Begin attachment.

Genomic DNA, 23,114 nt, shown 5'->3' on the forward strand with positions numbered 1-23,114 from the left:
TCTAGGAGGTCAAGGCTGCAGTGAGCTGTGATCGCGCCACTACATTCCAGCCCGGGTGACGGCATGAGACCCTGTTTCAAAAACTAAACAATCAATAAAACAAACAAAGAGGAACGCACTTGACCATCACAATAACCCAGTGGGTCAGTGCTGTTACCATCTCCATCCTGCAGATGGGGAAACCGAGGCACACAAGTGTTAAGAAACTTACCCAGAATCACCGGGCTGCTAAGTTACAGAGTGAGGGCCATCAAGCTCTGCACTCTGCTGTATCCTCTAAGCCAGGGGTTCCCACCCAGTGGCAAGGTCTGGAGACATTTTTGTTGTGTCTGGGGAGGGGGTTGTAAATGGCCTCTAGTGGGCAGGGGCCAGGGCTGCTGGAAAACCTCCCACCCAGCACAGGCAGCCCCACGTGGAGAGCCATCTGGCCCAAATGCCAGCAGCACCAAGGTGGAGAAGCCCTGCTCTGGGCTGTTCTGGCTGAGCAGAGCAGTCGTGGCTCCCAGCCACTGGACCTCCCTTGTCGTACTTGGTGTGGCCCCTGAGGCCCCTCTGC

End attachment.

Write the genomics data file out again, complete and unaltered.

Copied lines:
Genomic DNA, 23,114 nt, shown 5'->3' on the forward strand with positions numbered 1-23,114 from the left:
TCTAGGAGGTCAAGGCTGCAGTGAGCTGTGATCGCGCCACTACATTCCAGCCCGGGTGACGGCATGAGACCCTGTTTCAAAAACTAAACAATCAATAAAACAAACAAAGAGGAACGCACTTGACCATCACAATAACCCAGTGGGTCAGTGCTGTTACCATCTCCATCCTGCAGATGGGGAAACCGAGGCACACAAGTGTTAAGAAACTTACCCAGAATCACCGGGCTGCTAAGTTACAGAGTGAGGGCCATCAAGCTCTGCACTCTGCTGTATCCTCTAAGCCAGGGGTTCCCACCCAGTGGCAAGGTCTGGAGACATTTTTGTTGTGTCTGGGGAGGGGGTTGTAAATGGCCTCTAGTGGGCAGGGGCCAGGGCTGCTGGAAAACCTCCCACCCAGCACAGGCAGCCCCACGTGGAGAGCCATCTGGCCCAAATGCCAGCAGCACCAAGGTGGAGAAGCCCTGCTCTGGGCTGTTCTGGCTGAGCAGAGCAGTCGTGGCTCCCAGCCACTGGACCTCCCTTGTCGTACTTGGTGTGGCCCCTGAGGCCCCTCTGC